The Upper Moulouya is covered with halfa, Stipa tenacissima, a grass that is woven into ropes and mats, and also used in the mattresses of those not wealthy enough to bank wool. All my banquette mattresses were stuffed with halfa, as was the mattress of my bed, and though not as comfortable as wool, the scent of the grass was sweet and pleasant.
Halfa is also known as Esparto grass, and grows over wide areas of the Maghreb and Spain, and everywhere it is used for artisanal purposes. In the rain shadow of the Middle Atlas, agriculture in the Upper Moulouya requires irrigation, and herding is common.
In the past, when Morocco was divided between the Bled es-Siba and the Bled el-Makhzen, the powerful Berber tribes of the Middle Atlas moved their flocks between the Moulouya and the plains surrounding Meknes and Fes, practicing a transhumance involving summer pasturage in the Middle Atlas mountains and winter in the lowlands.
At Midelt, the itinerary leaves the paved highway, and becomes a dirt and gravel track, which Moroccans often denote by the French word, piste. Climbing along the edge of the mountains, the piste reaches an altitude at the Cirque, where it is high enough for cedars to grow. From that point, there are great views of Ayachi. All along the way, the fields were full of wild flowers which we stopped to photograph. In the cirque itself, the cedar forest was open with isolated and gnarled trees.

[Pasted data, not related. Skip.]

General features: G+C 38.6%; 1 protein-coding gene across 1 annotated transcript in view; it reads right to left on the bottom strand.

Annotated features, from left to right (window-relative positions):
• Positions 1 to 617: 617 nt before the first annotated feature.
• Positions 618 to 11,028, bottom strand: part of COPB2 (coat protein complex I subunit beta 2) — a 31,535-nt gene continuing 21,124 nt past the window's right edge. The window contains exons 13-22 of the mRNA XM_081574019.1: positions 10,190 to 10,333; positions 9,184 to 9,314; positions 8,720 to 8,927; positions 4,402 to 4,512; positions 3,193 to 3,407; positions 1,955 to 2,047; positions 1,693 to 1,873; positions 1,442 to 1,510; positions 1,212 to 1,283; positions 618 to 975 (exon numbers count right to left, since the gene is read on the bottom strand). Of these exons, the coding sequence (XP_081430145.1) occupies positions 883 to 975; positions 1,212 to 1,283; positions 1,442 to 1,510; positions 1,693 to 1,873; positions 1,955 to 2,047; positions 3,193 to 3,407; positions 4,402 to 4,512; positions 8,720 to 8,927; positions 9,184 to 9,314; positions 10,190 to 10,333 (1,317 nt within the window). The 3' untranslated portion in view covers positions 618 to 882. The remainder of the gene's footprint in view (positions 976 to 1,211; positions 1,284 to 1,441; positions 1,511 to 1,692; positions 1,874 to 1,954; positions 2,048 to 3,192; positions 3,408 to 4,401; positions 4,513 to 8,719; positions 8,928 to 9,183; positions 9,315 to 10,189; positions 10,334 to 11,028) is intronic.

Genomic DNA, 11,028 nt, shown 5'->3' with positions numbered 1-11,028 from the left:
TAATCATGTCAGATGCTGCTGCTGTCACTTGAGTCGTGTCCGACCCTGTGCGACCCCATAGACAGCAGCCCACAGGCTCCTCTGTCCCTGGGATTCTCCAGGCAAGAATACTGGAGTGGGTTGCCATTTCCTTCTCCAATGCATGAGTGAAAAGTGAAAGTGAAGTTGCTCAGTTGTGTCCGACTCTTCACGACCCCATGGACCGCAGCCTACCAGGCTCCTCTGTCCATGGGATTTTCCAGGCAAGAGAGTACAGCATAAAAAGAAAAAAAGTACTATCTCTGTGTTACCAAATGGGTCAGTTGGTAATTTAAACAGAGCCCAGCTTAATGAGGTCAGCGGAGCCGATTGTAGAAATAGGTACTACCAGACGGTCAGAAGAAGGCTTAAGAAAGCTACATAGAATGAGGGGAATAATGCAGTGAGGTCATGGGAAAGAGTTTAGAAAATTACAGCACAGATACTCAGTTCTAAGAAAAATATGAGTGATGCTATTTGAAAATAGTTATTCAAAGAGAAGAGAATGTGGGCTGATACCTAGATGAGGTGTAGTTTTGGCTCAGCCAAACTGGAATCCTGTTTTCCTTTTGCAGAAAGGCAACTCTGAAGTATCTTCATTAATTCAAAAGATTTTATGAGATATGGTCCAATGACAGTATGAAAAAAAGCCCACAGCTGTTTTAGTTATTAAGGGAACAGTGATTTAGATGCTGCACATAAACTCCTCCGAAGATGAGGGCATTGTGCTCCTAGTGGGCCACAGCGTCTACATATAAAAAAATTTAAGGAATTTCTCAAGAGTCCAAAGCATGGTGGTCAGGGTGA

Alas, on one of many photography stops, I did not use the parking break. It was only by chance that I notice the jeep rolling back down the mountain road. I shouted to Gaylord, and he caught up with it and jumped in, but sadly he was too late. The jeep slipped off the road. Luckily, he wasn’t’ hurt.
Our jeep ended in the drainage ditch on the mountain side of the road, and was not traveling fast enough to be damaged badly. The windshield had cracked, but did not shatter. On the other hand, the ditch was deep, and the undercarriage was caught up in such a way that even the jeep’s four-wheel drive couldn’t get any traction. As we wondered what we could do to get out, a forestry officer rode up on his mule, but the jeep was too heavy and too stuck for the three of us to lift it up and out. Then an elderly French couple, touring in their Peugeot 404, happened by. They kindly lent us their little emergency shovel, and we dug out enough of the jeep to get back on the road. We thanked them, they continued on their way, and we, thoroughly chastened, returned to Sefrou without further incident.
A Moroccan rule of thumb is whenever you are stuck along a road, someone happens by to help you! Another time, later in my life, I was driving from Chauen to Tangier in a winter rain storm. The battery of my little Simca 1000 wasn’t charging. I think the problem was corrosion on the battery terminals, but rather than clean them, I decided to chance not stopping on the trip and fix things in Tangier. I could easily roll the car fast enough to start it. To compound my stupidity, I chose to take the coastal road, not the main Tetuan to Tangier highway. About halfway between Tetuan and Tangier I came over a rise and descended into a valley where there was mud on the road and water running over it. The car became mired and stopped dead. The water was high enough to lap at the door sills. Rain was pouring. It was pitch black. I opened the car door to see how high the water was, and my glasses fell into the running water. At that point I began to wonder how much worse things could get.